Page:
Little information exists on the incidence of complications after acellular human dermis implantation in two-stage tissue expander breast reconstruction. The purpose of this study was to evaluate the incidence of postoperative adverse events and identify significant predictors of complications in acellular human dermis tissue expander breast reconstruction.Methods:
This study accrued all patients from January of 2004 through April of 2008 undergoing two-stage immediate tissue expander breast reconstruction using acellular human dermis. A total of 153 expanders were placed. Complications were assessed. Univariate and multivariate logistic regression modeling was performed. Comparison of complication rates using the traditional (non–acellular human dermis) technique from concurrent (2004 to 2008) and consecutive time periods (2001 to 2003) for 2910 and 1170 expanders, respectively, is provided.Results:
A total of 153 expanders were implanted in 96 women: 39 unilateral and 57 bilateral. Eleven (7.2 percent) were removed due to infection (n = 5, 3.3 percent), exposure (n = 4, 2.6 percent), or patient preference (n = 2, 1.3 percent). Other complications included cellulitis (3.9 percent), seroma (7.2 percent), hematoma (2.0 percent), mastectomy flap necrosis (4.6 percent), and leak/failed expansion (0.0 percent); 92.8 percent were successfully expanded and exchanged for a permanent implant. Eleven seromas (7.2 percent) were identified; nine underwent aspiration. None of these resulted in infection or reconstructive failure. Univariate analysis revealed age, body mass index, axillary dissection, and postoperative chemotherapy to be associated with reconstructive failure (p < 0.05). Multivariate analysis revealed that age, body mass index, and axillary dissection are independent risk factors for developing complications (p < 0.05).Conclusion:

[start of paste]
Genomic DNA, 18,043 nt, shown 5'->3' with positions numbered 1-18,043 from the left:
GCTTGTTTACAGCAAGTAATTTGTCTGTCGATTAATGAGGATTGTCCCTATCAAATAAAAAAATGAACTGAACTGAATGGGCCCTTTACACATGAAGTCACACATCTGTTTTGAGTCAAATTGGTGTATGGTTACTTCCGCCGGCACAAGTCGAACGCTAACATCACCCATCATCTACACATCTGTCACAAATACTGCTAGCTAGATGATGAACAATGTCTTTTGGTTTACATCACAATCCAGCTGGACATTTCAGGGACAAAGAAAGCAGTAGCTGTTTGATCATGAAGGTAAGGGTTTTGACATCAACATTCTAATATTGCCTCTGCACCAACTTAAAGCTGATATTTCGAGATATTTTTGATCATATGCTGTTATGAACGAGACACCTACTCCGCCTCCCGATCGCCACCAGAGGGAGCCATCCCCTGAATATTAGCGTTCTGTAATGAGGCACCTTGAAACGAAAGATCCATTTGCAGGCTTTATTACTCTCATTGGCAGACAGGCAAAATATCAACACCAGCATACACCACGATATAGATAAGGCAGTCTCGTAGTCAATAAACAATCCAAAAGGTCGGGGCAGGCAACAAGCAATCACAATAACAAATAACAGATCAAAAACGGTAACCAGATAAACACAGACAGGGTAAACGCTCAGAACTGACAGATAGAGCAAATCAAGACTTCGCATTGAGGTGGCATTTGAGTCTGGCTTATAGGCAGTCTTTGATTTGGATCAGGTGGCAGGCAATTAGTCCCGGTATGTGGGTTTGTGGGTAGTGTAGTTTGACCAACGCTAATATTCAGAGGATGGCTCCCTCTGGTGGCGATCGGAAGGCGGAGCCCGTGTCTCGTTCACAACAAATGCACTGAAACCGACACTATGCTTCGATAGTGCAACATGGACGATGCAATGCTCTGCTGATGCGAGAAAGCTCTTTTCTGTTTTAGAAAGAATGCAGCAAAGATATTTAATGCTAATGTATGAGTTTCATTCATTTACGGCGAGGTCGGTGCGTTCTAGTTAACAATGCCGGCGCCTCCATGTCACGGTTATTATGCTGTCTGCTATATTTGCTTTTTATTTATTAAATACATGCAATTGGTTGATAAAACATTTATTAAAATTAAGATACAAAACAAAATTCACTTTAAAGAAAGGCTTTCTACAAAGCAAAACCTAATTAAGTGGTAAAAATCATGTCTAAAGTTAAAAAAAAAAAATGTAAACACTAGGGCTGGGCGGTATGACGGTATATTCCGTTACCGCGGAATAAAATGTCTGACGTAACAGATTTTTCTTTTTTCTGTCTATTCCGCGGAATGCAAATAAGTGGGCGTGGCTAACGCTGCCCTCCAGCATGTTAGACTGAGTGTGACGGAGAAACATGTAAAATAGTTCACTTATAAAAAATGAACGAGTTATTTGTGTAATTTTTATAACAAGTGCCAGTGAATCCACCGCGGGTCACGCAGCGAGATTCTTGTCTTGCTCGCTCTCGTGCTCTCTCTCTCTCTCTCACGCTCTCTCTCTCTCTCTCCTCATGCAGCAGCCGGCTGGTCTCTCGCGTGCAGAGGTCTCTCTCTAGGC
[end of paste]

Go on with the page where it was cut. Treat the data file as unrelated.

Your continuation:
Acellular human dermis is a useful adjunct for intraoperative pocket development in immediate tissue expander reconstruction but can result in an increased risk of complications, in particular, seroma and reconstructive failure.